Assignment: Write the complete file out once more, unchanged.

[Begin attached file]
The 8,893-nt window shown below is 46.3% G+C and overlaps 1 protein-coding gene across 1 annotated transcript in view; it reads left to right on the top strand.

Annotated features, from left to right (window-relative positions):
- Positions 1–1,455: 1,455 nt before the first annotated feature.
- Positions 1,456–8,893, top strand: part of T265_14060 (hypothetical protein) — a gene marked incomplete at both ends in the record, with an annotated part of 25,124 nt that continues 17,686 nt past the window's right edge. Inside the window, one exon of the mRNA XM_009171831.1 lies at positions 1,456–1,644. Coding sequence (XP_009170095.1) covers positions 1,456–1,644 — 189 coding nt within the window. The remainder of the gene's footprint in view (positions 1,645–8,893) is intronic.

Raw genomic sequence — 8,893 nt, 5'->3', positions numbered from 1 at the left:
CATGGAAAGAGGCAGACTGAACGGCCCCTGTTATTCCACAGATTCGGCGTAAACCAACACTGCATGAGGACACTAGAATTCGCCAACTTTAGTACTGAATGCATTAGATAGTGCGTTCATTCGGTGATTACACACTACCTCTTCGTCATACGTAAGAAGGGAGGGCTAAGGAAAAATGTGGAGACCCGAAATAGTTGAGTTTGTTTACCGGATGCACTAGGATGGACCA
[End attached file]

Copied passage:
The 8,893-nt window shown below is 46.3% G+C and overlaps 1 protein-coding gene across 1 annotated transcript in view; it reads left to right on the top strand.

Annotated features, from left to right (window-relative positions):
- Positions 1–1,455: 1,455 nt before the first annotated feature.
- Positions 1,456–8,893, top strand: part of T265_14060 (hypothetical protein) — a gene marked incomplete at both ends in the record, with an annotated part of 25,124 nt that continues 17,686 nt past the window's right edge. Inside the window, one exon of the mRNA XM_009171831.1 lies at positions 1,456–1,644. Coding sequence (XP_009170095.1) covers positions 1,456–1,644 — 189 coding nt within the window. The remainder of the gene's footprint in view (positions 1,645–8,893) is intronic.

Raw genomic sequence — 8,893 nt, 5'->3', positions numbered from 1 at the left:
CATGGAAAGAGGCAGACTGAACGGCCCCTGTTATTCCACAGATTCGGCGTAAACCAACACTGCATGAGGACACTAGAATTCGCCAACTTTAGTACTGAATGCATTAGATAGTGCGTTCATTCGGTGATTACACACTACCTCTTCGTCATACGTAAGAAGGGAGGGCTAAGGAAAAATGTGGAGACCCGAAATAGTTGAGTTTGTTTACCGGATGCACTAGGATGGACCA